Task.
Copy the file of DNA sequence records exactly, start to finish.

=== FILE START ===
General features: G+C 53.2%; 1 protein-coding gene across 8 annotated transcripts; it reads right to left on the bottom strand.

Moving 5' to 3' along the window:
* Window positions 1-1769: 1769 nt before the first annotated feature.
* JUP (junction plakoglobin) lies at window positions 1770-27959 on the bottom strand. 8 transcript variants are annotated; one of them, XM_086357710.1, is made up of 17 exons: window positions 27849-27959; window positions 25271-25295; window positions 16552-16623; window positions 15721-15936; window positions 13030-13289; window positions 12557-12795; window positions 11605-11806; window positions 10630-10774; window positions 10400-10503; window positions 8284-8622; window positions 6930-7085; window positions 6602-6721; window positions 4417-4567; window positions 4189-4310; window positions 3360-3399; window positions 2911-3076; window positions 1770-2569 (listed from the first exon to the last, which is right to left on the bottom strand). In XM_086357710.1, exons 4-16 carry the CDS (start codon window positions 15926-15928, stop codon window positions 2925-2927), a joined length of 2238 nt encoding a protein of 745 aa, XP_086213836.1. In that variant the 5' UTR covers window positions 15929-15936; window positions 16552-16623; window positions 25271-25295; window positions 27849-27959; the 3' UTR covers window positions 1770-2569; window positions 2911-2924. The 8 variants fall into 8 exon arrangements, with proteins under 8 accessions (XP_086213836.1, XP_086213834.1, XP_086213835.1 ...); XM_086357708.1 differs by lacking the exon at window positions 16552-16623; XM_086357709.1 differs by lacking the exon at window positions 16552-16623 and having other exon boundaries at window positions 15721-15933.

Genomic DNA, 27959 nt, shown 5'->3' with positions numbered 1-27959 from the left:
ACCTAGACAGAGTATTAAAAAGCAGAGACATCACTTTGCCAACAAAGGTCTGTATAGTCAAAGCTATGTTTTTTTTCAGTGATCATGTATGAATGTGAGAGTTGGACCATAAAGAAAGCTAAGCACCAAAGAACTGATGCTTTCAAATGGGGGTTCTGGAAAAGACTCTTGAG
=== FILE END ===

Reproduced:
General features: G+C 53.2%; 1 protein-coding gene across 8 annotated transcripts; it reads right to left on the bottom strand.

Moving 5' to 3' along the window:
* Window positions 1-1769: 1769 nt before the first annotated feature.
* JUP (junction plakoglobin) lies at window positions 1770-27959 on the bottom strand. 8 transcript variants are annotated; one of them, XM_086357710.1, is made up of 17 exons: window positions 27849-27959; window positions 25271-25295; window positions 16552-16623; window positions 15721-15936; window positions 13030-13289; window positions 12557-12795; window positions 11605-11806; window positions 10630-10774; window positions 10400-10503; window positions 8284-8622; window positions 6930-7085; window positions 6602-6721; window positions 4417-4567; window positions 4189-4310; window positions 3360-3399; window positions 2911-3076; window positions 1770-2569 (listed from the first exon to the last, which is right to left on the bottom strand). In XM_086357710.1, exons 4-16 carry the CDS (start codon window positions 15926-15928, stop codon window positions 2925-2927), a joined length of 2238 nt encoding a protein of 745 aa, XP_086213836.1. In that variant the 5' UTR covers window positions 15929-15936; window positions 16552-16623; window positions 25271-25295; window positions 27849-27959; the 3' UTR covers window positions 1770-2569; window positions 2911-2924. The 8 variants fall into 8 exon arrangements, with proteins under 8 accessions (XP_086213836.1, XP_086213834.1, XP_086213835.1 ...); XM_086357708.1 differs by lacking the exon at window positions 16552-16623; XM_086357709.1 differs by lacking the exon at window positions 16552-16623 and having other exon boundaries at window positions 15721-15933.

Genomic DNA, 27959 nt, shown 5'->3' with positions numbered 1-27959 from the left:
ACCTAGACAGAGTATTAAAAAGCAGAGACATCACTTTGCCAACAAAGGTCTGTATAGTCAAAGCTATGTTTTTTTTCAGTGATCATGTATGAATGTGAGAGTTGGACCATAAAGAAAGCTAAGCACCAAAGAACTGATGCTTTCAAATGGGGGTTCTGGAAAAGACTCTTGAG